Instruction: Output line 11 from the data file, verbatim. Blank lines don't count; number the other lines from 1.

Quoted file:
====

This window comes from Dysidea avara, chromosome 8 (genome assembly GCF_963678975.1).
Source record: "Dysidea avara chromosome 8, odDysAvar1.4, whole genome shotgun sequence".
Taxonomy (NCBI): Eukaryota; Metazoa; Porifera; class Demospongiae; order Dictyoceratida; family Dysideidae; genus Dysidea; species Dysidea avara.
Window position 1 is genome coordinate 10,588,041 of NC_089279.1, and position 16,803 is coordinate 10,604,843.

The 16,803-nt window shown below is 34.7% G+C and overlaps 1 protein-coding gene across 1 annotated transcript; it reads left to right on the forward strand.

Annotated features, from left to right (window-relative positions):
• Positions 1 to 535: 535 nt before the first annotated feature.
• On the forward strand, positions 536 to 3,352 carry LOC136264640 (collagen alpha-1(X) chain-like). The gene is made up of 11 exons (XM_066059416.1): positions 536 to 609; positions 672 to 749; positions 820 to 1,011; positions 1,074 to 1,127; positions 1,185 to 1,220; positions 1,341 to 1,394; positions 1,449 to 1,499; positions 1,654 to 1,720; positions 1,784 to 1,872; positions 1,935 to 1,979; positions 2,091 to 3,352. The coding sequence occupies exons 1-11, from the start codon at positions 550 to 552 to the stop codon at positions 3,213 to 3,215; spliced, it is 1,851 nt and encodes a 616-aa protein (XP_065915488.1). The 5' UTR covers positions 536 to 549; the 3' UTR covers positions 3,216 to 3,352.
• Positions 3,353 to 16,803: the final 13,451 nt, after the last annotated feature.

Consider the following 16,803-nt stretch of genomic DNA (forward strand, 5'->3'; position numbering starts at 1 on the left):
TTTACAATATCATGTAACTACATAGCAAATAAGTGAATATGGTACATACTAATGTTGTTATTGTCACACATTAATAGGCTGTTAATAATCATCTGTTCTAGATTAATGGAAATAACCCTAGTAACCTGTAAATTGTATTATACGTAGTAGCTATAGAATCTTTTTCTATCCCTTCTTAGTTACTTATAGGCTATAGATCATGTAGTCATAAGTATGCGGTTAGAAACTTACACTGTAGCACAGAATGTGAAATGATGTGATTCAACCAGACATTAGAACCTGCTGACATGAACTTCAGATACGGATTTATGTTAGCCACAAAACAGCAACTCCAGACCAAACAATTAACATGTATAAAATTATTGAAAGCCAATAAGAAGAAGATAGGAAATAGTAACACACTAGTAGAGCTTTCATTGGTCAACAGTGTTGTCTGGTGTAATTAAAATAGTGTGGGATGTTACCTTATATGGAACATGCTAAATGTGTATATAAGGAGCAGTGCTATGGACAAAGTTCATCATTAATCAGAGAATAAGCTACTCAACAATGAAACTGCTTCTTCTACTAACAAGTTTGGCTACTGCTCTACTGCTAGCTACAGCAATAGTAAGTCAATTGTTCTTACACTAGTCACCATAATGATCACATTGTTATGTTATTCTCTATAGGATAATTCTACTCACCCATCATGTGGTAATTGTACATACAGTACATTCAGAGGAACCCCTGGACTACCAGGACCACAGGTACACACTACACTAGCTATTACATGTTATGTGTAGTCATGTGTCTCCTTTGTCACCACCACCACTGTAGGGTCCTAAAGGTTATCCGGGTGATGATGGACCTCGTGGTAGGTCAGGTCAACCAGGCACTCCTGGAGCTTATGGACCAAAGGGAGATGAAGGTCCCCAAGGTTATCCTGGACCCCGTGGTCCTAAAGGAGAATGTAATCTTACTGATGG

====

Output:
TTTACAATATCATGTAACTACATAGCAAATAAGTGAATATGGTACATACTAATGTTGTTATTGTCACACATTAATAGGCTGTTAATAATCATCTGTTCTAGATTAATGGAAATAACCCTAGTAACCTGTAAATTGTATTATACGTAGTAGCTATAGAATCTTTTTCTATCCCTTCTTAGTTACTTATAGGCTATAGATCATGTAGTCATAAGTATGCGGTTAGAAACTTACACTGTAGCACAGAATGTGAAATGATGTGATTCAACCAGACATTAGAACCTGCTGACATGAACTTCAGATACGGATTTATGTTAGCCACAAAACAGCAACTCCAGACCAAACAATTAACATGTATAAAATTATTGAAAGCCAATAAGAAGAAGATAGGAAATAGTAACACACTAGTAGAGCTTTCATTGGTCAACAGTGTTGTCTGGTGTAATTAAAATAGTGTGGGATGTTACCTTATATGGAACATGCTAAATGTGTATATAAGGAGCAGTGCTATGGACAAAGTTCATCATTAATCAGAGAATAAGCTACTCAACAATGAAACTGCTTCTTCTACTAACAAGTTTGGCTACTGCTCTACTGCTAGCTACAGCAATAGTAAGTCAATTGTTCTTACACTAGTCACCATAATGATCACATTGTTATGTTATTCTCTATAGGATAATTCTACTCACCCATCATGTGGTAATTGTACATACAGTACATTCAGAGGAACCCCTGGACTACCAGGACCACAGGTACACACTACACTAGCTATTACATGTTATGTGTAGTCATGTGTCTCCTTTGTCACCACCACCACTGTAGGGTCCTAAAGGTTATCCGGGTGATGATGGACCTCGTGGTAGGTCAGGTCAACCAGGCACTCCTGGAGCTTATGGACCAAAGGGAGATGAAGGTCCCCAAGGTTATCCTGGACCCCGTGGTCCTAAAGGAGAATGTAATCTTACTGATGG